NEW YORK (GenomeWeb) – Following President Obama's proposed $215 million Precision Medicine Initiative last week, the heads of the National Institutes of Health and the National Cancer Institute weighed in on how it might be implemented.
In a Perspective in The New England Journal of Medicine published on Friday, NIH Director Francis Collins and NCI Director Harold Varmus outlined what the initiative might be able to achieve.
As a concept, precision medicine is not new, they said – blood typing has been used for more than 100 years to stratify patients, for example.
The new initiative has two main parts, a near-term one that will focus on cancer and a longer-term one that will concentrate on other types of disease. "Both components are now within our reach because of advances in basic research, including molecular biology, genomics, and bioinformatics," they wrote.
In oncology, knowledge about molecular lesions in tumors has already influenced risk assessment, cancer diagnosis, and treatment, in particular through targeted therapies and new immunological approaches. To build on this further will require the analysis of "many more" cancer genomes, clinical trials with novel designs, and "more reliable" models for preclinical testing, as well as a "cancer knowledge network" to store the information, they wrote.
Overall, the initiative will "enrich and modify, but not replace, the successful staples of oncology – prevention, diagnostics, some screening methods, and effective treatments."
With regard to other disease areas, precision medicine will most likely be applied to inherited genetic disorders and infectious diseases, though it has promise in other areas.
The broader part of the initiative will develop new ways for collecting and analyzing "a wide range of biomedical information." Future applications could include, for example, measuring "hundreds of distinct types of immune cells" in the blood; real-time monitoring of glucose, blood pressure, and heart rhythm; genotyping to detect protective variants; fecal sampling to identify microbes involved in obesity; or early detection of cancer through blood tests.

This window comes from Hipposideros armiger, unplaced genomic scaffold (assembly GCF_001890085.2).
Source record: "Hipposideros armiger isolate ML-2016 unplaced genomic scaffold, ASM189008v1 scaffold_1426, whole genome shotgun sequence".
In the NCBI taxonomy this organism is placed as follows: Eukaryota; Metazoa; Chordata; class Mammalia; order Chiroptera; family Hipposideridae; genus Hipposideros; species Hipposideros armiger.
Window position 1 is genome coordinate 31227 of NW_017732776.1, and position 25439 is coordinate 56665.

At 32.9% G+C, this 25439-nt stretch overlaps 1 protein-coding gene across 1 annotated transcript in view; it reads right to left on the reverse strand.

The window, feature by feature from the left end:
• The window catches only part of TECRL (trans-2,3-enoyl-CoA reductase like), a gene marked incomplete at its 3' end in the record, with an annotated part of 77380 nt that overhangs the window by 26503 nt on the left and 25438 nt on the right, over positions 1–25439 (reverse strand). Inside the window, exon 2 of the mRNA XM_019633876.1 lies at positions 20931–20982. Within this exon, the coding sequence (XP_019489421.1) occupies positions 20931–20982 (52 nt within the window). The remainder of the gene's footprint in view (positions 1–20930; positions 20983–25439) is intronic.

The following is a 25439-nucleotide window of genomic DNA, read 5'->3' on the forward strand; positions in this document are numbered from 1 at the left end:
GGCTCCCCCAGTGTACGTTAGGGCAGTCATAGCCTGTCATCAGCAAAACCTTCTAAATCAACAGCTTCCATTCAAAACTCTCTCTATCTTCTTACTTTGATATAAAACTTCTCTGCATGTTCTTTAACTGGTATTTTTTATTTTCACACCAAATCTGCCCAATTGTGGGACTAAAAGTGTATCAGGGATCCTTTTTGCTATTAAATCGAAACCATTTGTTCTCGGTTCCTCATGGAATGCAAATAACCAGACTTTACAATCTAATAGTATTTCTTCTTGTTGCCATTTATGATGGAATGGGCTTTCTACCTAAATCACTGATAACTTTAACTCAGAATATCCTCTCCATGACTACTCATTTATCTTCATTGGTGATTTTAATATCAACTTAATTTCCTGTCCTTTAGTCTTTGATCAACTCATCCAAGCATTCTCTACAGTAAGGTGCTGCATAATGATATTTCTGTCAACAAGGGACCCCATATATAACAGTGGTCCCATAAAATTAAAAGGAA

While initial pilot studies will take advantage of existing studies and trials, the ultimate goal is to assemble a longitudinal cohort of at least 1 million US participants willing to contribute to research. They will be studied in great detail, including "cell populations, metabolites, RNA, and DNA – including whole-genome sequencing, when costs permit" as well as behavior, and their data will be linked to electronic medical records.
The research will leverage existing cohorts that have already collected data and will involve "strong partnerships among existing cohorts, patient groups, and the private sector."
Regulatory frameworks will need to be adjusted. The NIH is already working with the Department of Health and Human Services "to bring the Common Rule, a decades-old rule originally designed to protect research participants, more in line with participants' desire to be active partners in modern science," the authors noted, and the Food and Drug Administration will make sure "its oversight of genomic technology supports innovation, while ensuring that the public can be confident that the technology is safe and effective."
The greatest benefits of the new initiative, which Collins and Varmus would like to see connect with similar projects around the world, might only arrive "years down the road," they cautioned, though "there should be some notable near-term successes." In addition to cancer, benefits are expected in pharmacogenomics. Also, the study of rare protective mutations may lead to new drug targets for use in the general population, and using mobile technology may improve prevention and treatment of chronic diseases.
"Ambitious projects like this one cannot be planned entirely in advance; they should evolve in response to scientific and medical findings," they noted, and "much of the necessary methodology remains to be invented."
Finally, the financial resources required for the initiative "should not compete with support of existing programs, especially in a difficult fiscal climate," they wrote.